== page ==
Physical activity monitors have a number of overarching strengths. First, they provide objective measures of physical activity behaviors that are free of the random and systematic errors associated with self-report. As such they are generally believed to provide better assessments for many activities, particularly activities that have proved difficult to measure by self-report (e.g., walking). In the past decade, physical activity monitors have been successfully used in many large-scale population-based studies (e.g., (10
)). The instruments used in these studies, typically worn for 7-day periods, have proven to be acceptable to participants. For example, the National Health and Nutrition Examination Survey (NHANES) includes a US population-based sample of individuals aged 6 to 85 years. Among NHANES participants who wore the devices for at least 10 hours on at least one day, 79% provided 3 or more days of valid data (21
), although compliance varied by age group (32
). From a technical perspective, the instruments used in these studies have generally proven to be reliable and rugged on repeated use, and the number of instruments lost has been acceptable.
Newer physical activity monitor methods that have employed direct measures of body posture have provided new insights into the relation between activity patterns and health. The amount of time adults spend standing upright can be as high as 5 to 8 hours per day (11
) and the difference between time spent in sitting and standing behaviors is an important determinant of physical activity energy expenditure (17
) and metabolic health (13
). Furthermore breaks in sedentary time appear to influence metabolic risk factors (12
). We have noted similarly high levels of upright behaviors using the activ
PAL (PAL Technologies, LTD, Glasgow, UK) (9
) among healthy middle aged adults and cancer survivors entering an exercise intervention (). Of the approximately 16 hours of daily monitoring, these adults engaged in roughly 48 individual bouts of active and sedentary behavior (i.e., transitions between sitting and standing/stepping), spent an average of about 5 hours upright, and about 70% of upright time was spent standing still.
Distribution of time in upright/active and sedentary behaviors in healthy controls and cancer survivors (N=95)
However, physical activity monitors also have at least three weaknesses that should be recognized. First, the accuracy and precision of instruments that are currently available in the marketplace—largely single monitor devices worn on the waist or upper arm—can be limited for certain types of upright behaviors that have a low ambulatory component and that may involve upper body work. The amount of time spent in these behaviors is only now being described (e.g., ), and future monitor calibration efforts should include common upright activities in their calibration protocols. In recent years, a considerable effort has been made to enhance the ability of physical activity monitors to capture these behaviors, and methods that have used sophisticated treatment of densely sampled data (e.g., 1- to 10-second epochs) to select appropriate prediction equations (8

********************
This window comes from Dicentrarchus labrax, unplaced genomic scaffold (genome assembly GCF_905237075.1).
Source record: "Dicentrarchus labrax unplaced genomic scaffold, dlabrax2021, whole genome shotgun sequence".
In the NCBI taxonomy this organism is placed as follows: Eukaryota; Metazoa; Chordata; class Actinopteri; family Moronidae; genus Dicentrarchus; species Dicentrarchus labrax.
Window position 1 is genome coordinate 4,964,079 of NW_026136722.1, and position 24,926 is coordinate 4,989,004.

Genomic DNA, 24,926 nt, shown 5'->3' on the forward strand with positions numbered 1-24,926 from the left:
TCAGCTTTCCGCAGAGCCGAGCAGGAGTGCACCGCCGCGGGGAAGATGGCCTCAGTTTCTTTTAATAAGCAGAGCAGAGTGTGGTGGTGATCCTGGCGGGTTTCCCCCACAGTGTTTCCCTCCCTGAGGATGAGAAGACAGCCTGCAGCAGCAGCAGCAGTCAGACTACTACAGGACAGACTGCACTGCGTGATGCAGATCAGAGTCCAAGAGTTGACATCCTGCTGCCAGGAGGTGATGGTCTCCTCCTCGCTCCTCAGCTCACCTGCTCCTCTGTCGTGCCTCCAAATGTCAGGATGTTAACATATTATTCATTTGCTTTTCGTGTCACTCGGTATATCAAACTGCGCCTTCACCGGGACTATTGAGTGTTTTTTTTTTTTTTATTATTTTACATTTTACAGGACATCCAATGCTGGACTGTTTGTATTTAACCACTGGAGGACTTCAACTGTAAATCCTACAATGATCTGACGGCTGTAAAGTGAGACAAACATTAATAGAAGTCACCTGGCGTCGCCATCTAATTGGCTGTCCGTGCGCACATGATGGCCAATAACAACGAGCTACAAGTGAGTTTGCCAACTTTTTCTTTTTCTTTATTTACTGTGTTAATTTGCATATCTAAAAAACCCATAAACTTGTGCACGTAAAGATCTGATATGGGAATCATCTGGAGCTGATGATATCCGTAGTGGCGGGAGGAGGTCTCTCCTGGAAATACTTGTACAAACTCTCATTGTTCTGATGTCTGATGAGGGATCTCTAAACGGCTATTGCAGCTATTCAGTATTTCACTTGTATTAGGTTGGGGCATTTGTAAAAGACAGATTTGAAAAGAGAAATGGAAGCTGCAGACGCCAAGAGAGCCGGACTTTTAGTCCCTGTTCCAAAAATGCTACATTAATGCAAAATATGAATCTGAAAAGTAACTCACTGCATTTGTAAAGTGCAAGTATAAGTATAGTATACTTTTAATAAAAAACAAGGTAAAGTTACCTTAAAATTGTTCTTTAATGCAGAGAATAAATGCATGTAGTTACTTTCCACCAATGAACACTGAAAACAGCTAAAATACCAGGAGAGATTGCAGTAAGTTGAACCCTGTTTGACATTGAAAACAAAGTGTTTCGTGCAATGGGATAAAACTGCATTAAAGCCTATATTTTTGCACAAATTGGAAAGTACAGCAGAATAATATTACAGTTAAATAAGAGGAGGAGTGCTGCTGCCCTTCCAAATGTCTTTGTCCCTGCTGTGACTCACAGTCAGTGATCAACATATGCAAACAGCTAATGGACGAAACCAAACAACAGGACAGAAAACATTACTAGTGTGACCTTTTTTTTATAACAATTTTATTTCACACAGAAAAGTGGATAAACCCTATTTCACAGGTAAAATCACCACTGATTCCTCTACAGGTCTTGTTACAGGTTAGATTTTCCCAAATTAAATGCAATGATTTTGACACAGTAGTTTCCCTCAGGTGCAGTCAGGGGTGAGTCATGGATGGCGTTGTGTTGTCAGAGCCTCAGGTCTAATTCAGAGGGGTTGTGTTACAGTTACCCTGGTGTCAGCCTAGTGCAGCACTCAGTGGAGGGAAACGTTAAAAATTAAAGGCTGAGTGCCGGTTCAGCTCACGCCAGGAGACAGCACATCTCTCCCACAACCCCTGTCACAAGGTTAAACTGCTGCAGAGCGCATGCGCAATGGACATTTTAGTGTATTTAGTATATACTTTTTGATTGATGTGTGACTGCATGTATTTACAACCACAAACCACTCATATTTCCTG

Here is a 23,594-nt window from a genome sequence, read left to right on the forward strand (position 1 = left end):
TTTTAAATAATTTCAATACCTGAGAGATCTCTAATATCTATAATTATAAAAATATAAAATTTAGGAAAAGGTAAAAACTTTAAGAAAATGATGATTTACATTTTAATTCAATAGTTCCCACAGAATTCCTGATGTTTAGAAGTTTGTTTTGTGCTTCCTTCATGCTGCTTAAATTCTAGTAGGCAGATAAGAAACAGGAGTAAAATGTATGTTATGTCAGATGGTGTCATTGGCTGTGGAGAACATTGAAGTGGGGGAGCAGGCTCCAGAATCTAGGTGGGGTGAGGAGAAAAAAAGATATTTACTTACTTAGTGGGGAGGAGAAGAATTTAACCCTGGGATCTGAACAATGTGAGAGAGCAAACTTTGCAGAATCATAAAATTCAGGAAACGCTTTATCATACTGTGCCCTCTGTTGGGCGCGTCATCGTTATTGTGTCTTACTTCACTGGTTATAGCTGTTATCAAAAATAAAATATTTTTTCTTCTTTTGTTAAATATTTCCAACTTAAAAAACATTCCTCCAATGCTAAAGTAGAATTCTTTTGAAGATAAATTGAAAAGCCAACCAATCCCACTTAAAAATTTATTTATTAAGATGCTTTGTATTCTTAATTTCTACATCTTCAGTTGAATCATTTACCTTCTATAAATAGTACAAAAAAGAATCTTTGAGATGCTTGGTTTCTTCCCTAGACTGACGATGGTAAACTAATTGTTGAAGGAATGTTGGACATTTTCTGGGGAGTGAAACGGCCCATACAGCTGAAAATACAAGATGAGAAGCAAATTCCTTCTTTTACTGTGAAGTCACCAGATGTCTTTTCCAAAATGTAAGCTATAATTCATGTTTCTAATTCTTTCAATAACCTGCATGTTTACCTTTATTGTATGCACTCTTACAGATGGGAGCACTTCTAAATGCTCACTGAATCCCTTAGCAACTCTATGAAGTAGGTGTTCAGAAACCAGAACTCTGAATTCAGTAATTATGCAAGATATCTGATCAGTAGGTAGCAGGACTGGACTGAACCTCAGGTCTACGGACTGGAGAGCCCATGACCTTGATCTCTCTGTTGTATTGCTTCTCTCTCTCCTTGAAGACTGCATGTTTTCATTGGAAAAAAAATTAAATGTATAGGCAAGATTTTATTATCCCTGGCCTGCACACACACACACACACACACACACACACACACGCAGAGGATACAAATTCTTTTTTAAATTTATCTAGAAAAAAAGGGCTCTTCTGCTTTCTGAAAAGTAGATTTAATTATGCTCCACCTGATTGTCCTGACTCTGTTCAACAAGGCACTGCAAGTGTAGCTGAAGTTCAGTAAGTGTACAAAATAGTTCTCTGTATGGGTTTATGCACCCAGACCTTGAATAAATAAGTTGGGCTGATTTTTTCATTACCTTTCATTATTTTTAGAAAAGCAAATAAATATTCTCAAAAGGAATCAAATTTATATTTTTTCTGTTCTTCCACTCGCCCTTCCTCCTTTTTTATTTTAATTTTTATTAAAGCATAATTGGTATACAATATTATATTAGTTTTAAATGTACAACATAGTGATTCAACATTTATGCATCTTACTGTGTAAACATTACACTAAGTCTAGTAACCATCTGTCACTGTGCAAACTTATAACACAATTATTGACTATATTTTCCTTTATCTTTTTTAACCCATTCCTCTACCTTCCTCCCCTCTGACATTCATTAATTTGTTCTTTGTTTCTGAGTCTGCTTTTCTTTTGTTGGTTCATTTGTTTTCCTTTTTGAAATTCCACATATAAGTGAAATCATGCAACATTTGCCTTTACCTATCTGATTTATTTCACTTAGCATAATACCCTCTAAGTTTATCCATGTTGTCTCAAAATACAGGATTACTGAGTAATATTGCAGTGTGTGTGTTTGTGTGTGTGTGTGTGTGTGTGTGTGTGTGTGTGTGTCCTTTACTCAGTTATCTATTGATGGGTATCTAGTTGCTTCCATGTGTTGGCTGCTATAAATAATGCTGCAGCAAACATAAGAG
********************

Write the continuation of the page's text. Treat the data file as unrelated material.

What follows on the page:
), classify types of behavior (6
) or derive expenditure (26
) appear to be more successful than were initial efforts to develop a single regression equation to account for a wide range of behaviors (19
Second, information about the location or purpose of individual activities is limited, unless information from other sources is integrated with information from the monitor. Lack of information about where and why behavior is done may be a greater weakness for surveillance and intervention designs than association studies because of the need for surveillance studies to specifically classify behavior. Technological solutions using GPS are being developed, but behavioral logs that allow integration of location and purpose of behavior with physical activity monitor data also may be useful. However, the use of additional monitoring systems can add to the burden on participants and study staff.
Third, a particular challenge for large population-based studies is that the infrastructure to use the instruments and process the large volumes of data obtained from the field using automated high throughput data reduction methods remains limited. Available software from the monitors generally do an excellent job interacting with the device during the initialization and downloading steps, and provide a means of visualizing results from the individual date files. However, post-processing of the data requires staff to carry out of a number of quality control checks, and determine participants’ wearing time and compliance with the initial protocol. Standardized quality control procedures are needed to identify and flag bad data that may result from monitor malfunctions, participant tampering, unknown responses (e.g., out of range values), and human error (e.g., errors at time of initialization). Integrating a core set of quality control indicators and estimates of wearing time into the data download (or export) process could serve to simplify use of the devices in large population-based studies and further standardize the methods employed by different research groups.